The campaign for the Constitution was a long one and during it Hamilton, along with John Jay and James Madison, took up the pseudonym “Publius” and wrote essays to newspapers across the nation, encouraging the public to vote in favor of ratifying the Constitution. In all, there were eighty-five essays that came to be known as “The Federalist Papers.” John Jay wrote two, Madison wrote thirty-two, and Hamilton wrote all of the remaining fifty-one. The most well known essay of the collection was Federalist No. 84, written by Hamilton, which first proposed the addition of the Bill of Rights to the Constitution in ensure the rights of the states were honored (Foner Web; Witten Web; Hamilton Print). After the Constitution was ratified in 1787 and George Washington was elected as President in 1789, Hamilton was appointed as his Secretary of the Treasury, making him the first to hold the position.
Alexander Hamilton was a man who strongly believed in a powerful central government. This means he wanted the government to rule and have all the say. Thomas Jefferson was a man who strongly believed in the union of the states with government as a humble leader. The two opposing views caused two political parties to be born, The Federalists, and The Democratic-Republican Party. The Federalists would eventually cease in 1828 and The Democratic-Republican Party would spilt and become the two political parties of today.
Hamilton vs. Jefferson Visions to Reality Thomas Jefferson and Alexander Hamilton both had very defined visions of the scope and power of the new federal government, how they saw the future of the economic development, and what the United States society should become. In my opinion Alexander Hamilton had more of an impact on the United States during the 1820’s and on contemporary government when compared to Thomas Jefferson. His policies did not strictly work during that time and many of his ideas are still seen in today’s society. Jefferson’s views and ideas on/of the national bank, higher tariffs, debt assumption, The Federalist Party, and his support of the ratification of the Constitution are all reasons in why his policies and visions came closer to becoming a reality. Thomas Jefferson and Alexander Hamilton, molded the gatherings that provoked to the twofold party system under which the U.S. works today.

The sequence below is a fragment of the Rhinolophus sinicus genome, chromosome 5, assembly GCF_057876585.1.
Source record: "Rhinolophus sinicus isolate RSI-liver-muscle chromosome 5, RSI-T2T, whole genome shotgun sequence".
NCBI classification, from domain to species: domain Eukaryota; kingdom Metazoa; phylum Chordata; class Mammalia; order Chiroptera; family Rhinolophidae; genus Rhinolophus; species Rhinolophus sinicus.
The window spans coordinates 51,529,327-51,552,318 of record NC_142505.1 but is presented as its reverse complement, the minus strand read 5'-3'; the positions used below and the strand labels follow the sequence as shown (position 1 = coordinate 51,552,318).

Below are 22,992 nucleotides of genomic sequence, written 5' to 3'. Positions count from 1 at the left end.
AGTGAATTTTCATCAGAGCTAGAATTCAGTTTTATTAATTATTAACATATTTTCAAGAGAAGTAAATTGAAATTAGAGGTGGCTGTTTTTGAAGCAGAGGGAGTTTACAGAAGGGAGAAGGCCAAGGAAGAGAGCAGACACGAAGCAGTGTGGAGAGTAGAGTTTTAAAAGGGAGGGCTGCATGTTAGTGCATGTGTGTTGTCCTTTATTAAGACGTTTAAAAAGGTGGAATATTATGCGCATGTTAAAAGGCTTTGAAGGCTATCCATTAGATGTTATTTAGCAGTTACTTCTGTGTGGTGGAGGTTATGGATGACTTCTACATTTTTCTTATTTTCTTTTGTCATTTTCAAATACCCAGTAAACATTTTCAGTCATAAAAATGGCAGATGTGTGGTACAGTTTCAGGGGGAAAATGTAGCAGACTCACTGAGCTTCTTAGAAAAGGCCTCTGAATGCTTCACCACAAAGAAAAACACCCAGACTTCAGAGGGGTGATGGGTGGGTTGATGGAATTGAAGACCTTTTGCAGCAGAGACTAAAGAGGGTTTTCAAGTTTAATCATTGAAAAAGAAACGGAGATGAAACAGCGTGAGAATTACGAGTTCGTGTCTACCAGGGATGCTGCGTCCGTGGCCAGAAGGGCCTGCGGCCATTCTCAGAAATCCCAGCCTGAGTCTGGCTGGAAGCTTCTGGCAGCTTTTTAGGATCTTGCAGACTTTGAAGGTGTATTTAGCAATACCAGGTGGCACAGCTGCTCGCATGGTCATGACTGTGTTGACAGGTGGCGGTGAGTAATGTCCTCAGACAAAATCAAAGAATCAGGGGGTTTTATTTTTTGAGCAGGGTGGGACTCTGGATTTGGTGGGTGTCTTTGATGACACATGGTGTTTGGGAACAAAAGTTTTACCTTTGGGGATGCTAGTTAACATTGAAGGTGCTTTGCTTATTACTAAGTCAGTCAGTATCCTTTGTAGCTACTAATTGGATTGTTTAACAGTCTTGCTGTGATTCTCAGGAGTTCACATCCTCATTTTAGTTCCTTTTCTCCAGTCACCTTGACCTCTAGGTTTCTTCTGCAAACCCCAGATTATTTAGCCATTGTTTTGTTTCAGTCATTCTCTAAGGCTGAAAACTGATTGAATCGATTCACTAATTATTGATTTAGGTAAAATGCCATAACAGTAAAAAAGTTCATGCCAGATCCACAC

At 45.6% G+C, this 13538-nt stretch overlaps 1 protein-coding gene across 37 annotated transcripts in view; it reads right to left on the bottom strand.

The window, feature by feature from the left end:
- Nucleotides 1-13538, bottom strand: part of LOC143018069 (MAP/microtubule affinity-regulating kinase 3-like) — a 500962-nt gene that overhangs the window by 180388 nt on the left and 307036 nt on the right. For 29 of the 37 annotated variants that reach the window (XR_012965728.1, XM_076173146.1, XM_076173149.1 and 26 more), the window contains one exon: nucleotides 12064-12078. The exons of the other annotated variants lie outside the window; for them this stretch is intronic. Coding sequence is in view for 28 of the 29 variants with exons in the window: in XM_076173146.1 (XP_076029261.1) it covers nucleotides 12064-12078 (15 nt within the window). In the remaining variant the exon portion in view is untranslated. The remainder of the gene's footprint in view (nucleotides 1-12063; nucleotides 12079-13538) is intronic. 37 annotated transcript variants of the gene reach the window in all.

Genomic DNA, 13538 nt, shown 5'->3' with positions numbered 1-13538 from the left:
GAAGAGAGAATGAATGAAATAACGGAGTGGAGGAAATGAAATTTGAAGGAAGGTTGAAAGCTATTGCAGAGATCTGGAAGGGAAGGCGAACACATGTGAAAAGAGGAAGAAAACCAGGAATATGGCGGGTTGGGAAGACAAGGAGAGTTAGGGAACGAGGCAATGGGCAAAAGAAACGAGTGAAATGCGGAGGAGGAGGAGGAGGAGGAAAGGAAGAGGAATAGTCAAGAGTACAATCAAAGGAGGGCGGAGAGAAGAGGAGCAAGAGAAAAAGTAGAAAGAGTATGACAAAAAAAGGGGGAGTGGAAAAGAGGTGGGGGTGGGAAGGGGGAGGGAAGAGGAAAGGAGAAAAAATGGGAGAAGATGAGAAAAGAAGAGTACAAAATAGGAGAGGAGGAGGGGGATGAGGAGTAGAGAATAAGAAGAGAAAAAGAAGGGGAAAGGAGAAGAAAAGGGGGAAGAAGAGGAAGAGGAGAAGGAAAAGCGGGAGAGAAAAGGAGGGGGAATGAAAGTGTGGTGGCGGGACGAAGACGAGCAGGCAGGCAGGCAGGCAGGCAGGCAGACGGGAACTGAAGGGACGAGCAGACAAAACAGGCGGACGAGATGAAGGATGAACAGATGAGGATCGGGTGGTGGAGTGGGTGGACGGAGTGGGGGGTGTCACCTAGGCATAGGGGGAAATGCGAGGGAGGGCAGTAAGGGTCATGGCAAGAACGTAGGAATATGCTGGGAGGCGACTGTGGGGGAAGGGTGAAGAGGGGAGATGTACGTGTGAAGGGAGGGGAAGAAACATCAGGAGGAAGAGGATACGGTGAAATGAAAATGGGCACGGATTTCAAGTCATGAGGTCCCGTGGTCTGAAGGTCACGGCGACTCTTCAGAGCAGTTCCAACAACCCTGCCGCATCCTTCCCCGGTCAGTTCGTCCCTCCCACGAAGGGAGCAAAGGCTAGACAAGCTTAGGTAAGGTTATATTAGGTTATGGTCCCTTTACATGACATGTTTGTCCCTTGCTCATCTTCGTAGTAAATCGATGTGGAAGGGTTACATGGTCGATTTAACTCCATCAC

CPUSH Transcript: Plan for the National Government Debate Between Federalist and Anti-Federalist—Hamilton vs. Jefferson Alexis Orellana FRANKLIN: Alexander Hamilton as a federalist representative, please explain in a brief summary on why a national government would be more essential opposed to an anti-federalist's view on having a state government. HAMILTON: As a supporter of the constitution we insist on the constitutions balance of power between national and state. We believe that the division of powers and having the system of checks and balances would protect citizens rights from the oppressive rule from an organized power.
Hamilton interpreted the Constitution more loosely and thought a bank was necessary, however Jefferson was against this since the Constitution didn’t give Congress the power to create a Bank. The main three differences between Hamilton and Jefferson were on what should drive the country, government power and the interpretation
(Doc. 6). Madison also displayed beliefs similar to those of Hamilton when he went to war in 1812. Hamilton, in “Tully No. III” maintains the necessity of force to preserve law and that “Government supposes control” (Doc. 2). Although Madison did not believe in a strong central government, he did believe that force must be applied in order to maintain laws and the order, demonstrated by his engagement in the War of 1812. John Adams, a Federalist himself, even claimed in a letter to Benjamin Waterhouse that he “give [his vote] to Mr. Madison” (Doc. 7).
1920’s DBQ The 1920’s were a period of tension between the traditionalists and modernists. The tension between these two groups was aroused by the economical advancements, social developments, and cultural changes in the 1920s. These tensions were manifested by the economic outburst and the passing of certain laws.
Jefferson believed that people have the ability to govern themselves. He favored giving more power to the state government. However, Hamilton believed in an powerful central government which is in the hands of those few elite men, rich and intelligent men (Doc 2 & 3). Jefferson favored the common man, “the chosen people of God”, and wanted more power